* Dollar rises to 2-month high vs yen even as implied
* Diverging outlooks for U.S./Japan monetary policy favour
dollar over yen
By Lisa Twaronite
TOKYO, Nov 15 A slide in the yen to a two-month
low against the dollar on Friday is likely to have further to
go, as the options market shows some investors betting on dollar
strength in the weeks ahead.
One-month risk reversals, which gauge demand for whether
investors prefer to bet on a rising or falling dollar against
the yen, turned last week to favour dollar calls -- bets the
currency will rise -- instead of puts earlier this month, for
the first time since late May.
The dollar rose as high as 100.315 yen on Friday,
even as implied volatilities on dollar/yen options eased to
around 8.88 percent from a one-month high of 9.80 percent on
Tuesday and Wednesday this week.
"Many people had thought it would be difficult for the
dollar/yen to rise above 100. The year-end period is also
generally speaking not a good time to volatility so many people
had been selling volatilities," a currency options trader at a
European bank said.
Some market participants bought dollar calls to cover short
positions but as the market tends to be quiet during year-end,
people are cautious about buying volatility too much, he added.
Still, the greenback could face resistance near its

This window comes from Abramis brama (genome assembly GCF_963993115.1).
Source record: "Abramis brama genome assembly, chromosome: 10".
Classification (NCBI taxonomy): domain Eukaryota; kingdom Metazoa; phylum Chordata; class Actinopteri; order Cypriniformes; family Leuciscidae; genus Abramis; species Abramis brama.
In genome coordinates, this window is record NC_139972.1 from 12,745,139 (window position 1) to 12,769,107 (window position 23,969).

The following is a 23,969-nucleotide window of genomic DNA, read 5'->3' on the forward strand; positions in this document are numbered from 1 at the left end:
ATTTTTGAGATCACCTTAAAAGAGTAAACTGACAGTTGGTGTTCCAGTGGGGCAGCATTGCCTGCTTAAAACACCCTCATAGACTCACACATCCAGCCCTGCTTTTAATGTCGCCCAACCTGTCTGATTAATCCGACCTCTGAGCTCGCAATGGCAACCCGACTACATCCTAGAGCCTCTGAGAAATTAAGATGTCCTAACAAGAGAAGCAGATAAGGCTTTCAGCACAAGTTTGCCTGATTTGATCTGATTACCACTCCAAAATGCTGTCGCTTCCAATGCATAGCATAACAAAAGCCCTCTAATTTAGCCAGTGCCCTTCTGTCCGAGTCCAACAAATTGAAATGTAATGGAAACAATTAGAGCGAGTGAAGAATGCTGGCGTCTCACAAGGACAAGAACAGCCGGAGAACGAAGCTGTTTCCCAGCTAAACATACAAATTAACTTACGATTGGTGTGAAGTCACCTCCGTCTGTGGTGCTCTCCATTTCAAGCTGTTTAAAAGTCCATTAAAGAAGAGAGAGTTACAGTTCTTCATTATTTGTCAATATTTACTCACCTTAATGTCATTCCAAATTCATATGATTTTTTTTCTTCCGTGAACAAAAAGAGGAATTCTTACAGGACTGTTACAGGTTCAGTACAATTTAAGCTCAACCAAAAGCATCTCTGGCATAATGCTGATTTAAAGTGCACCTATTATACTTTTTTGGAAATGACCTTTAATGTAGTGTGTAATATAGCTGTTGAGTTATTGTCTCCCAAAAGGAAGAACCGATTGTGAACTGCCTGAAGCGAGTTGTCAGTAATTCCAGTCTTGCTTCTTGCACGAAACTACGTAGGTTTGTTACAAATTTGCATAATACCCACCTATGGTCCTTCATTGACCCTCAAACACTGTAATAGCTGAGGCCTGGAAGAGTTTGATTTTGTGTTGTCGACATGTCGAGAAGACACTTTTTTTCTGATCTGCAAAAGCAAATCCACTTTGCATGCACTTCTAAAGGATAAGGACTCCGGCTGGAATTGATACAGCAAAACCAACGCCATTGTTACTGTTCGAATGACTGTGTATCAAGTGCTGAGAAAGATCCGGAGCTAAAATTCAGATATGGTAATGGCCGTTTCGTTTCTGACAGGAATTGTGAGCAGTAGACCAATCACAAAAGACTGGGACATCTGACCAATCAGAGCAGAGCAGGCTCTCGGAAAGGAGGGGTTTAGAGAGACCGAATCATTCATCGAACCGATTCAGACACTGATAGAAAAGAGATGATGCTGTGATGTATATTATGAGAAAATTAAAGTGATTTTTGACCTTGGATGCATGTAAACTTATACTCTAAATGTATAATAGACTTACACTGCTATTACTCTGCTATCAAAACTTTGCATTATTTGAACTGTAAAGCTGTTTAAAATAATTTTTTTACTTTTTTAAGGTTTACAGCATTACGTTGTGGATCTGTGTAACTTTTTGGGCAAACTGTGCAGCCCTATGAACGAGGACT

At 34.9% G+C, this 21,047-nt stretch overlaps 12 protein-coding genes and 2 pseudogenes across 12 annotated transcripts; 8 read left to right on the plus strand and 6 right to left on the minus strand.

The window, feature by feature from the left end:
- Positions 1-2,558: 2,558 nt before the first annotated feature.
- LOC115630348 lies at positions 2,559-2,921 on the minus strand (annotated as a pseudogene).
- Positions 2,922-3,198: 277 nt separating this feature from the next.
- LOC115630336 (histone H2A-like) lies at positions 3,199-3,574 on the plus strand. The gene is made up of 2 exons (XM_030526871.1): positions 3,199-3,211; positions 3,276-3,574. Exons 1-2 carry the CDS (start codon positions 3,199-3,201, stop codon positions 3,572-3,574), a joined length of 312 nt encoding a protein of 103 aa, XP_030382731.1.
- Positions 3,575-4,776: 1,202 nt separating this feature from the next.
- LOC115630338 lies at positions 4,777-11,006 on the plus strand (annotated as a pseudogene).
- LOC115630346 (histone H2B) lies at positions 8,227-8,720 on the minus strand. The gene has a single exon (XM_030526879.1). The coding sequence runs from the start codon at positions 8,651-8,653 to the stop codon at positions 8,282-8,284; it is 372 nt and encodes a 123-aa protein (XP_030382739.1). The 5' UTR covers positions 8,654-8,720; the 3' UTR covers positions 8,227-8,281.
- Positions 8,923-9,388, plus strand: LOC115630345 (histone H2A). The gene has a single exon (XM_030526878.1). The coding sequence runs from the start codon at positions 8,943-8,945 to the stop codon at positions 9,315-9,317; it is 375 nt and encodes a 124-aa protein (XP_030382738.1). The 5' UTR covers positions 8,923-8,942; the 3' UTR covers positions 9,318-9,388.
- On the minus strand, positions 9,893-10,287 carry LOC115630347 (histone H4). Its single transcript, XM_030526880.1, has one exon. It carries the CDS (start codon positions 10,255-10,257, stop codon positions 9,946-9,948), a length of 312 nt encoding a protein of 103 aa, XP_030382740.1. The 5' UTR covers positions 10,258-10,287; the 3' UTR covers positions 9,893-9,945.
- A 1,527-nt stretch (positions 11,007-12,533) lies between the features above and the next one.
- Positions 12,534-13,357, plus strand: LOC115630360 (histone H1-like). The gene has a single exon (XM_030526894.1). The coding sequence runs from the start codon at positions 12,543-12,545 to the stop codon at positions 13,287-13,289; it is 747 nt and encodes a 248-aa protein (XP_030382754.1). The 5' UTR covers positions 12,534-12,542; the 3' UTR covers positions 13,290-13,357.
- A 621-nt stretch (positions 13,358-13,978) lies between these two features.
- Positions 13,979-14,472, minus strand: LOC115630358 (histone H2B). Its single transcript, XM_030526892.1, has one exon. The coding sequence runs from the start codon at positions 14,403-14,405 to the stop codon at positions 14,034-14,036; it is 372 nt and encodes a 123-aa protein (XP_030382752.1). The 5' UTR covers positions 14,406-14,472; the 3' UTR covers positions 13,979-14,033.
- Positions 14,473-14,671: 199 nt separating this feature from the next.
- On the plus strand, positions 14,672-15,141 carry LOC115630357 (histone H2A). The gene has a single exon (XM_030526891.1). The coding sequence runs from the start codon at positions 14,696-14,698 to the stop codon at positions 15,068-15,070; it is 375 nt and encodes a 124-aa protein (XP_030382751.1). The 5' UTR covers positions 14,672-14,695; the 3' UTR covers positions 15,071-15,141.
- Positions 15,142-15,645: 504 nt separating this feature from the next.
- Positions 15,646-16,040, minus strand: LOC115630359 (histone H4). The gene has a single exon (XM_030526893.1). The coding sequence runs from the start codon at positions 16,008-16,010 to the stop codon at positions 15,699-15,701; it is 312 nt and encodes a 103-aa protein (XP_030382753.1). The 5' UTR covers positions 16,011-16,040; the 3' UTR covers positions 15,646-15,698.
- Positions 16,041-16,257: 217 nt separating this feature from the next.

September high around 100.60 yen, and much depends on the
direction of U.S. Treasuries, said Marc Chandler, global head of
foreign exchange strategy at Brown Brothers Harriman. The 60-day
correlation between U.S. Treasuries and the dollar-yen is near
0.62, Chandler said in a research note.
Going forward, diverging monetary policy outlooks in the
United States and Japan generally favour a stronger dollar, as
the yield differential between U.S. Treasury notes and Japanese
government bonds could widen.
As of the U.S. close on Thursday, the 10-year yield
differential was around 210 basis points. It rose as high as
216.5 basis points earlier this week, its widest since September
- which was its widest since April 2011, according to Thomson
Reuters Datastream data.
The U.S. Federal Reserve is on track to taper its monthly
purchases of $85 billion in assets, with most investors
expecting the central bank to begin paring by March 2014.
By contrast, the Bank of Japan is expected to maintain its
ultra-easy stance -- and possibly ease further -- as it aims to
achieve 2 percent inflation within two years.
"JGB yields remain mostly unchanged while U.S. yields
resumed their uptrend, basically because of
stronger-than-expected U.S. data," said Naomi Muguruma, a senior
fixed-income strategist at Mitsubishi UFJ Morgan Stanley
On Thursday, Muguruma noted that U.S. yields came down after
Janet Yellen, nominated to be the next Fed leader, raised
expectations the central bank will maintain its economic
But an improving U.S. economy lessens the need for stimulus.
Recent data has surprised on the upside, including a
greater-than-expected rise in October nonfarm payrolls.
"We think tapering will start in March next year, so we have
to see how strong the U.S. data will be," said Muguruma, adding
that she believes the 10-year U.S. Treasury yield
will rise near 3.0 percent by March, from the U.S. close of 2.70
percent on Thursday.
JGB yields will "more or less trade sideways" for the rest
of 2013, she said, with the 10-year JGB yield
likely rising toward around 0.8 percent by the end of Japan's
fiscal year in March, from 0.630 percent on Friday.